La Dolce Vita

Urban planning is not his only passion. Albert Speer is also a keen rower and skier, a wine connoisseur and a culture vulture, as well as a kind husband, friend, and colleague.

The rower in his skiff:

blisters on his hands mean more to him than muscles on his arms.


his motto is “life’s a risk”, and defeats do not faze him.

The impatient man:

who considers any sentence too long if it could be shortened.

The sweeper,

who with long passes clears the way for his own moves, while others score the goals.

More curious than the proverbial cat

always seeking out new tasks and fields of action.

The professorial pragmatist

who advances scholarship without being a scholar.

The colleague,

with a reputation of 50 years of successful self-employment all over the world.

The epicure,

who prefers a plate of pasta to any gourmet menu, provided the noodles and a sauce meet his exorbitant quality standards.

The wanderer:

who goes crazy if his week doesn’t involve a flight somewhere.

The modest rascal:

“Good day, the name’s Speer” is how he greets even the most famous and intimidating politicians and captains of industry if they can further his cause.

The technophile,

who thinks computers and the Internet are great, but who never touches a keyboard and doesn’t like e-mails.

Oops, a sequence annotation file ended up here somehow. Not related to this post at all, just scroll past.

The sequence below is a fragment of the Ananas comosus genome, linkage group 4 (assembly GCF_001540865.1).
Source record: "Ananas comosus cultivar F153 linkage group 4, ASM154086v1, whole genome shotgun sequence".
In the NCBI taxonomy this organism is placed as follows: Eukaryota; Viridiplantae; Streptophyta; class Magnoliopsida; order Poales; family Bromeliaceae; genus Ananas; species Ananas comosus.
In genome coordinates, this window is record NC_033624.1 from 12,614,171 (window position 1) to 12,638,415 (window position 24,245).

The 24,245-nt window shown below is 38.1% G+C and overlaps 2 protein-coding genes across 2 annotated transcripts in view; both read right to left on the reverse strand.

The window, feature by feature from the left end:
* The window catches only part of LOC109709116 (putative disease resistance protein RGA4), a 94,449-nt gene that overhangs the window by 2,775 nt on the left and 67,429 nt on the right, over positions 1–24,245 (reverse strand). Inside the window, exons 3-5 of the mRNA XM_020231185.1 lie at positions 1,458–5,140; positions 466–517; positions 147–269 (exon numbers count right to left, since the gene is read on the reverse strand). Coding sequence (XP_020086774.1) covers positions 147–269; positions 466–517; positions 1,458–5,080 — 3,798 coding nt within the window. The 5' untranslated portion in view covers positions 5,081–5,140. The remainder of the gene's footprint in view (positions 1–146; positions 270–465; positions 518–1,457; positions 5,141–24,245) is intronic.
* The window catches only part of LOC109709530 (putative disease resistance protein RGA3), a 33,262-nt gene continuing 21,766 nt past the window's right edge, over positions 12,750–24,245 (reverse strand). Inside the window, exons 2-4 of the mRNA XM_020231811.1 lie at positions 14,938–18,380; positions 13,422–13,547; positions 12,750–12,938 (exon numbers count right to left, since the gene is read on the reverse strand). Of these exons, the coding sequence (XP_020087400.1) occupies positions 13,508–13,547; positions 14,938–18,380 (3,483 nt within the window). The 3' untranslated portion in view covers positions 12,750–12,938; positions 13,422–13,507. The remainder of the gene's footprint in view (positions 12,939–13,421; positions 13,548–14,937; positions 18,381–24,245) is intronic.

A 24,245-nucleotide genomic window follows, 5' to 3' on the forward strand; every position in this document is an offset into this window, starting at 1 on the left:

The speech writer,

who waits until the very last minute, then needs the biggest meeting room to prepare it, whines and is unsatisfied until the lecture, yet afterwards always revels in his audience’s acclaim.

The doctoral supervisor,

who is just like a father should be: Never constrictive, guiding only where necessary, yet always expecting one to achieve useful results.

The “star architect”,


who enjoys the limelight, without having to be in the spotlight.

who enjoys the limelight, without having to be in the spotlight.


The husband,

who has been happily married to Ingmar Zeisberg for over 40 years.

The friend of the arts,

who three days in a row always has a way of finding at least one interesting concert or opera production in different cities somewhere.

The swimmer,

for health’s sake takes a plunge in cold water every day, although like in real life, he prefers it “nicely temperate”.

The optimist workaholic,

who with a “hello there”, energetic hand rubbing and “guys, I have another new project” can motivate a totally overworked team to embark on yet another adventure.

The moderator,

who can get mayors, real estate developers, soccer icons, CEOs, building contractors, city councilors and others to forge new alliances.

The architect,

who always preferred being an urban planner, but who at all times ensured he had gifted architects at his side.

The university teacher,

who focused his students’ perspective on what was important: A cardinal error in the term project, an urban design of historic import, and the great Italian restaurant in the back alley.

The China wayfarer,

who for the greater good of sustainable development never balks at gnawing a duck’s foot and washing it down with Mao-Tai.

The godfather:

The mood in the office is better when he’s there than when he’s not.

The wine aficionado,

who is a believer that an Italian red goes with almost any meal, and if it doesn’t he just eats something else.

The strategist,

who values feasible, viable results more than the mirage of glossy plans.

The skier,

who takes to the slopes every year with his partners.